Are you wondering how much a typical pickup truck depreciates every year? Selecting a pickup truck is a hard decision for some. Knowing the depreciation rate of many different pickup truck models can help you make a financially sound decision.
How much do pickup trucks depreciate? After five years, the average pickup truck’s value depreciates at a rate of 36.5 percent based on the average depreciation rate of the sixteen of the most popular pickup trucks that I found on Cars.com.
Pickup truck depreciation life
Here is a list of the sixteen most popular pickup trucks and the associated depreciation rates (after five years):
- Chevrolet Silverado 2500, 29.5 percent
- Toyota Tacoma, 29.5 percent
- GMC Sierra 2500, 30.6 percent
- Ram 2500, 33.7 percent
- Chevrolet Silverado 3500, 33.8 percent
- Ford Super Duty F-250, 34.3 percent
- Ram 3500, 34.3 percent
- Ford Super Duty F-350, 35.3 percent
- Toyota Tundra, 37.1 percent
- Honda Ridgeline, 37.2 percent
- Nissan Frontier, 37.8 percent
- Chevrolet Silverado 1500, 39.7 percent
- GMC Sierra 1500, 39.9 percent
- Ram 1500, 42.7 percent
- Ford F-150, 44.1 percent
- Nissan Titan, 44.7 percent
Below, I will go through the many reasons for the given pickup truck depreciation rates and related news in the truck industry. I will also answer some of the major questions regarding depreciation rates for trucks and cars.
Do pickup trucks depreciate faster than normal cars?
The cost of a used full-sized pickup truck is too high for most. However, the depreciation rate of a full-sized truck is rising fast.
The rising cost is based on used, pickup truck availability (which has gone up) and the increase of incentives for brand-new trucks.
But do pickup trucks depreciate faster than normal cars? The depreciation rate changes in full size, late-model pick-up trucks is higher in 2019 than it is for late-model used cars, according to NADA Used Car Guide analysts.
The sales volume for full-size pick-up trucks five years old and under is predicted to go up 14 percent in 2019. There has only been a nine percent rise back in 2015.
During the first quarter of 2019, the amount of three-year-old, full-size pick-up trucks being auctioned off went up to 40 percent.
However, that significant increase in auctions must be put into proper perspective. The cost of pick-ups depreciated between five and six percent from 2012 to 2015.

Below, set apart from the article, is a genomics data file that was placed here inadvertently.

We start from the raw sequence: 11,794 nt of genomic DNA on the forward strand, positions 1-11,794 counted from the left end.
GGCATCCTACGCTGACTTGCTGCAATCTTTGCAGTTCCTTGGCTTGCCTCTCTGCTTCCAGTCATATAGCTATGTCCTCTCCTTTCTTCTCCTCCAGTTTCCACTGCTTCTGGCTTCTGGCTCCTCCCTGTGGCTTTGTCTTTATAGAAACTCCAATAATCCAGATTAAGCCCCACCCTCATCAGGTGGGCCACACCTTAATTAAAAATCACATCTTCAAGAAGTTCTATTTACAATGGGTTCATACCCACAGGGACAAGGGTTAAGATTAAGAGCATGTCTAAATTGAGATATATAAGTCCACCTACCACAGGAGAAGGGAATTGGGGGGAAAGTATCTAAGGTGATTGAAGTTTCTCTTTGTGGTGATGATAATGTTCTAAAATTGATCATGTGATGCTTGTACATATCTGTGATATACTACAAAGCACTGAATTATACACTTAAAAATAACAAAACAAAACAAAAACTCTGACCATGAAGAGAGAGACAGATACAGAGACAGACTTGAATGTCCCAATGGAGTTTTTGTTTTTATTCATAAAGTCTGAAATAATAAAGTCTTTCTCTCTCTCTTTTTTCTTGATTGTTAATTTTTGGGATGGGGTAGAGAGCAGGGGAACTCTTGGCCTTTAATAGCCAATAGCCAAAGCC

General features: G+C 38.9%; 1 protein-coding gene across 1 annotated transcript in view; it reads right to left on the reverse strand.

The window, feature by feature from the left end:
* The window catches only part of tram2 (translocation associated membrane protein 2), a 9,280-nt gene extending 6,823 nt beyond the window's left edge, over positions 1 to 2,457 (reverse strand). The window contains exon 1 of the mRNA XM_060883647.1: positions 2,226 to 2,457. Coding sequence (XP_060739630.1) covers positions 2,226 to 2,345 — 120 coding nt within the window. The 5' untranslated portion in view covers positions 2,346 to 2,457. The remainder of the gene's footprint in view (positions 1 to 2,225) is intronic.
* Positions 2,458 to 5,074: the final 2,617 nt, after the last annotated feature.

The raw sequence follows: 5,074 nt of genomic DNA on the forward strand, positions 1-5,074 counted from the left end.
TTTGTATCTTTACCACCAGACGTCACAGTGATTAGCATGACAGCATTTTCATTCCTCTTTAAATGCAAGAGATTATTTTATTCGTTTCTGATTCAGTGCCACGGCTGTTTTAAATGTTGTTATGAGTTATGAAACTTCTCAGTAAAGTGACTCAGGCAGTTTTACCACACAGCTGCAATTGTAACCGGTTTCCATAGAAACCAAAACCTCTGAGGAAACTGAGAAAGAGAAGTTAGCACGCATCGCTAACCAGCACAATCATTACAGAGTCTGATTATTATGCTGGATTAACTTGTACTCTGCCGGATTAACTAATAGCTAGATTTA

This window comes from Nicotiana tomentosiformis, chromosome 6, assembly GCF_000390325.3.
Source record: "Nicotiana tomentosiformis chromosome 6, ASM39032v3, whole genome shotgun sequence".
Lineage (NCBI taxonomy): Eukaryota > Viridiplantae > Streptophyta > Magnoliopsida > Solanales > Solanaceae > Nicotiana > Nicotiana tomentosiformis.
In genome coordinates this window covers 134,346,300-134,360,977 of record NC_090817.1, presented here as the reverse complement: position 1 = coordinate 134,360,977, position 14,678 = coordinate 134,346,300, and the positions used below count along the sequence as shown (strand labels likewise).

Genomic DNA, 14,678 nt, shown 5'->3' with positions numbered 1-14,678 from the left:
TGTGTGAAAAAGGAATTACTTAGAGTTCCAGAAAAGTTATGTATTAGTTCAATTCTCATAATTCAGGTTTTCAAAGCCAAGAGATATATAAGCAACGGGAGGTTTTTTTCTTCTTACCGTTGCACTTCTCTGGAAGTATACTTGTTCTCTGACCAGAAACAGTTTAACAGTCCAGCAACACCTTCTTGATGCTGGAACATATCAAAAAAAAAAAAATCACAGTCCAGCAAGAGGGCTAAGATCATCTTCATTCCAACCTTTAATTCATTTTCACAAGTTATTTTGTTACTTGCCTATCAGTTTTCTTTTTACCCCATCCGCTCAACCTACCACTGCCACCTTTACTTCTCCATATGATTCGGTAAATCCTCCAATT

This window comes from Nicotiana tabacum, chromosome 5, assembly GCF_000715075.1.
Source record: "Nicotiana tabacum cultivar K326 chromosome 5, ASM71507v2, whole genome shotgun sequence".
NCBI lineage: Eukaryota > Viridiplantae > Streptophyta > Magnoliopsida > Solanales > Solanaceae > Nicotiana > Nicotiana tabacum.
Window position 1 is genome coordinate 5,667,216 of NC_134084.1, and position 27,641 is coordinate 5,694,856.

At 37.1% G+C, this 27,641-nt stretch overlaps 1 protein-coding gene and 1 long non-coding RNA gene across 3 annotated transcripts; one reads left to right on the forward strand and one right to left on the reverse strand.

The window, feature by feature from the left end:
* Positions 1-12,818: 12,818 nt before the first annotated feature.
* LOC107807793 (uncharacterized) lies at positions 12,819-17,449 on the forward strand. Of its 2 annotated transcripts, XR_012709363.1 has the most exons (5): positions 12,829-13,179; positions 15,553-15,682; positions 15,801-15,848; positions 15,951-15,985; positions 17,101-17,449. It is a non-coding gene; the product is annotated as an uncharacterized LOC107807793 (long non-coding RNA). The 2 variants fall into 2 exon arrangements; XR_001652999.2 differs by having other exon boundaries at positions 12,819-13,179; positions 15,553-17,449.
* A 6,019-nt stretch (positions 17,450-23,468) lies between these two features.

This is fantastic considering the normal depreciation rate is around 16 percent.
Large pick-up prices are expected to go down between 11 and 13 percent, which is significant considering the prices for new, large pick-up trucks. In total, it is expected that car depreciation will be higher than trucks.
For instance, the cost of subcompact cars is expected to go down between 21 and 23 percent. This is a much bigger drop than the drop predicted for larger pick-ups.
Similar drops are prevalent with cars and trucks between two and six years old.
Embracing the future to win today’s automobile consumers
The Bruce Titus Automotive Group operates in Washington state and is comprised of four locations. The group is quite diverse and caters to lots of kinds of buyers.
In 2018, the general depreciation rate for cars two to six years old was double the rate for trucks two to six years old. However, that is starting to change, and truck depreciation rates are becoming higher.
Besides market issues like higher production and ferocious rivalry, more incentive expenditures may lower the value of used pick-up trucks. Incentives, particularly getting cash back, plays a big part in the decrease of much older used cars (that are the exact model and make).
Still, some used trucks sell for more than forty or fifty thousand dollars. Some Bruce Titus dealers have had to give out many incentives in order to beat their competition.
A J.D. Power study showed that the median costs of new, full-sized trucks from brands such as Ram, Chevy Silverado, and Ford F-150 went up five percent in the middle of April (2019) to more than forty-one thousand.
Between January and April 2019, GM spends over five thousand in incentives for the Chevy Silverado. That was close to two thousand more than the previous year. Autodata Inc. data showed incentives for the GMC Sierra increased to nearly one thousand dollars.